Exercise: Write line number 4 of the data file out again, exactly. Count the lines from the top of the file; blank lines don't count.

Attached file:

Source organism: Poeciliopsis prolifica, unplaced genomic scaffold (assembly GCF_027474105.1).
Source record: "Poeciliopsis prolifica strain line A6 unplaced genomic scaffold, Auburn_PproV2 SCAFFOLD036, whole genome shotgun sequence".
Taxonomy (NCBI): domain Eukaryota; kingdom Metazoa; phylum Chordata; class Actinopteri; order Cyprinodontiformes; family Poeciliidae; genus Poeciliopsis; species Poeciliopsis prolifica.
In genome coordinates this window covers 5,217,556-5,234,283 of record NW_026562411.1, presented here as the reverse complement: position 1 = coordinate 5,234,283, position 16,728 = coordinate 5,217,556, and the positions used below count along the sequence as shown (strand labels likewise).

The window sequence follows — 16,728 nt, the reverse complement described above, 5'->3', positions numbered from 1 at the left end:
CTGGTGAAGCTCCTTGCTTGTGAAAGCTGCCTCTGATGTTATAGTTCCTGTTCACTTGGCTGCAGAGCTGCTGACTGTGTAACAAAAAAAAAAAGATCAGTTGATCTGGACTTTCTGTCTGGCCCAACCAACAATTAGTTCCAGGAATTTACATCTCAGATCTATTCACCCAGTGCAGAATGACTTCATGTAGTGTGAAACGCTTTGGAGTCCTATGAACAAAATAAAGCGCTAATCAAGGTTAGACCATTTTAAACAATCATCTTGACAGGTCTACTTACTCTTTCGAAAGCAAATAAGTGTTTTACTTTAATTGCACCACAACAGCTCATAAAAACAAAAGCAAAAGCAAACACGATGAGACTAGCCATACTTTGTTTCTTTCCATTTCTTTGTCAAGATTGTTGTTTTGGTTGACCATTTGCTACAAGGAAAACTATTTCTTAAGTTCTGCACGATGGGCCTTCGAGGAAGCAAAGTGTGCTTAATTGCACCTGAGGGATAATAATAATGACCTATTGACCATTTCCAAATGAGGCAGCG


In genome coordinates this window covers 5,217,556-5,234,283 of record NW_026562411.1, presented here as the reverse complement: position 1 = coordinate 5,234,283, position 16,728 = coordinate 5,217,556, and the positions used below count along the sequence as shown (strand labels likewise).